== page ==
Our Lady’s Chapel
A Brief History
Maryland colonial records provide clues that, in the early 1650s, an early Catholic Chapel was located on the south side of Breton Bay. However, by the 1660s, this “chaple” had been replaced by one on the north side of Breton Bay.
In 1765, George Hunter, the Jesuit superior in Maryland, bought two acres again on the south side of Breton Bay. An accounting of 1767 reveals “Our Ladys Chappell” to have been built by the previous owner- but not paid for by Mr. Hunter. (As priests could not build churches but buy land, it was a common remedy to buy land with a prebuilt church).
In about 1817, a new brick structure replaced the original structure. Major repairs to this structure were done in 1831. This church had its altar on the east end of the building.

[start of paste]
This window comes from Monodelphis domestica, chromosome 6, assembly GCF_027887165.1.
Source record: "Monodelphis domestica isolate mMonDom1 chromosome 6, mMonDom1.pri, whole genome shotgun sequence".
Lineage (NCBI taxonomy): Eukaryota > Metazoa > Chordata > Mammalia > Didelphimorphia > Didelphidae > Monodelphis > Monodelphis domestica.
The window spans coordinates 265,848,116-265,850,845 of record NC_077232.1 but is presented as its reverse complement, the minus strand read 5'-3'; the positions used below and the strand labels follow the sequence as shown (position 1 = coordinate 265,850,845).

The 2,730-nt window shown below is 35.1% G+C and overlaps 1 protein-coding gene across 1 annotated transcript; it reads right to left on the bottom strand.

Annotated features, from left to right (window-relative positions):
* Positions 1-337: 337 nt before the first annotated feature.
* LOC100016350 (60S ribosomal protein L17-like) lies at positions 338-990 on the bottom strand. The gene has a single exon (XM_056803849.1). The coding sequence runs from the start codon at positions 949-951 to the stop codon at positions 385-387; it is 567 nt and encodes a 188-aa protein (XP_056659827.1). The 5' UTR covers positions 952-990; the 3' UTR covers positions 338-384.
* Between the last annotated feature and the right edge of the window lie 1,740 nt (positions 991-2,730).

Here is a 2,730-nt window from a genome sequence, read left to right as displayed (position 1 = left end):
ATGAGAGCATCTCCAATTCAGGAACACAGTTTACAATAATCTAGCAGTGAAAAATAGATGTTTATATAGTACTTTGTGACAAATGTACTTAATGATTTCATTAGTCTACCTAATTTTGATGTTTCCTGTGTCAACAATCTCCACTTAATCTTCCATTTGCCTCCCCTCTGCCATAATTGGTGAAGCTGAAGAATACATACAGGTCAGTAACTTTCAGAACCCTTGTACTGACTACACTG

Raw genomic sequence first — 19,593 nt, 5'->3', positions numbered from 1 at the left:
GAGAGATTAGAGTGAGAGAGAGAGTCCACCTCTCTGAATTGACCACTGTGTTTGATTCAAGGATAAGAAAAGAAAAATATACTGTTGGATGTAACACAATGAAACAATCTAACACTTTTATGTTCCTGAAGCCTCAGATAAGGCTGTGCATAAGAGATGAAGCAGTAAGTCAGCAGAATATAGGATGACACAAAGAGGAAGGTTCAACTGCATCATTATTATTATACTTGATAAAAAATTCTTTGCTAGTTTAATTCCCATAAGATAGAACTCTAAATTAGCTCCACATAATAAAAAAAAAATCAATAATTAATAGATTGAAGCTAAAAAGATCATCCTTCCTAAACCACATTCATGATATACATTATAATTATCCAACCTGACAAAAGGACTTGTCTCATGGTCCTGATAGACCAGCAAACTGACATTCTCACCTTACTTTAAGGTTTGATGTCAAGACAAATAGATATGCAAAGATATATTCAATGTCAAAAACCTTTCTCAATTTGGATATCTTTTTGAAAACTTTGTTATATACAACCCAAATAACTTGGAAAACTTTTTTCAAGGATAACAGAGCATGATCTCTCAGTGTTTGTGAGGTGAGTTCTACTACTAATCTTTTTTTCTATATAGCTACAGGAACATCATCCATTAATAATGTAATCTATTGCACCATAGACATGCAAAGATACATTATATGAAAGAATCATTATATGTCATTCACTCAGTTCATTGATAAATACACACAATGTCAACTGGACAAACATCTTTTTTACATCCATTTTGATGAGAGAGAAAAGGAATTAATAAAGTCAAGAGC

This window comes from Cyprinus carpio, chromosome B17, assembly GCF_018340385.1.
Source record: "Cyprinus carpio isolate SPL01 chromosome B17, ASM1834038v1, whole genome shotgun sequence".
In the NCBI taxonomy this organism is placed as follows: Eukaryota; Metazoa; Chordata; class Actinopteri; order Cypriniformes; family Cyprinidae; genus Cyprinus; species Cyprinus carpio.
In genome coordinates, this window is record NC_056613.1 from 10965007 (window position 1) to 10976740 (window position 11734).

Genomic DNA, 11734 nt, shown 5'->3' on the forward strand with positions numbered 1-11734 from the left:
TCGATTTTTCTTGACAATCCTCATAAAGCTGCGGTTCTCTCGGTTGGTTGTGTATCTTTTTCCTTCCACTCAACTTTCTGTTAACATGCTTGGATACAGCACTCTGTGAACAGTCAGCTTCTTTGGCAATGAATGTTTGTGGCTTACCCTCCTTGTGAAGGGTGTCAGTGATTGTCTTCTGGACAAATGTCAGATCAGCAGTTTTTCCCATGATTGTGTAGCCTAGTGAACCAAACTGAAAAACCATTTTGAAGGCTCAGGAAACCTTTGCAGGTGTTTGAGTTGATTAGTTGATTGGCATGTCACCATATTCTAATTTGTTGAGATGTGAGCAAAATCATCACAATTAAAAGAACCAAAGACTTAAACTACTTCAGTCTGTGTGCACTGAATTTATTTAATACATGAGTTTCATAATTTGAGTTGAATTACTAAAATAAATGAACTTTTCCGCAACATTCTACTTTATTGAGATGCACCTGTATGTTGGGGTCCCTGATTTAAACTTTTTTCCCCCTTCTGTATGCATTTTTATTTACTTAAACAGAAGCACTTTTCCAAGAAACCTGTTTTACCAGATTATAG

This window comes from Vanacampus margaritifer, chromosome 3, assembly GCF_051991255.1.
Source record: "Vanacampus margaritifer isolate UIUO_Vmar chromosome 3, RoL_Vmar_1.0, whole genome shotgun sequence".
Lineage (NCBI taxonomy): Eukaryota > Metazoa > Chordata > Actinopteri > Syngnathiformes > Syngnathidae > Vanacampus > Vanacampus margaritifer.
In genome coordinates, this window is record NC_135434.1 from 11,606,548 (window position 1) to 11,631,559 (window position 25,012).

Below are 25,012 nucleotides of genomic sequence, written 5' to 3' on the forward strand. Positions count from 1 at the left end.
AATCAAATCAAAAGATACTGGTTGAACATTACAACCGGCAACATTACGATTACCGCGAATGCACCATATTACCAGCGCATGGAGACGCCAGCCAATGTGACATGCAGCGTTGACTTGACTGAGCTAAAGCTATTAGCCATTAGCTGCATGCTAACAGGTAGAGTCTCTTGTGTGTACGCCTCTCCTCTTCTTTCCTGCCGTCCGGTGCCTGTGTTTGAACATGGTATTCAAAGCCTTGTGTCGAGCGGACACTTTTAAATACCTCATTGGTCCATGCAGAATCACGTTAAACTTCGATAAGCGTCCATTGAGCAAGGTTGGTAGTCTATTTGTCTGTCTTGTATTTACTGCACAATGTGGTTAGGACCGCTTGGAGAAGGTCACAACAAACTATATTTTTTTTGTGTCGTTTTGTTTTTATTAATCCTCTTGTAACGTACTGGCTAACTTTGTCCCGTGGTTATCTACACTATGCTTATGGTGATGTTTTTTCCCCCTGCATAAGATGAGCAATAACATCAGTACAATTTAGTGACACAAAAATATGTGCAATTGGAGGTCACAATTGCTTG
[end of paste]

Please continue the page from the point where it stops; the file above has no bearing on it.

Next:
In 1861, the land of Our Lady’s Chapel was expanded by 2.5 acres burial ground. In 1910, it became necessary to replace the old brick building and the structure was replaced by the current one. This time the altar was on the west end of the building. In 1914, an additional 2.65 acres was purchased at the rear of the church. This land was used as a graveyard extension and also contained a sexton’s house. In 1921, land was donated a short distance from the church for use as a parochial school. The school was closed in 1954 and the donated land sold.
Written by parishioner Peter Himmelheber in November 2009
Below is a research paper on the history of Our Lady’s Church at Medley’s Neck. The document was researched and written in July of 2007 by parishioner Peter Himmelheber. Click here to view and/or download the document. You will need Adobe Reader software to view and/or download the file since it is in pdf format. If you do not have the Adobe Reader, you can download if for free by clicking here. To save the document to your pc you can right-click on the link and us the “Save Target As” function.
Below are photos of parishioners who were memorialized in the beautiful stained glass windows in Our Lady’s Church at Medley’s Neck.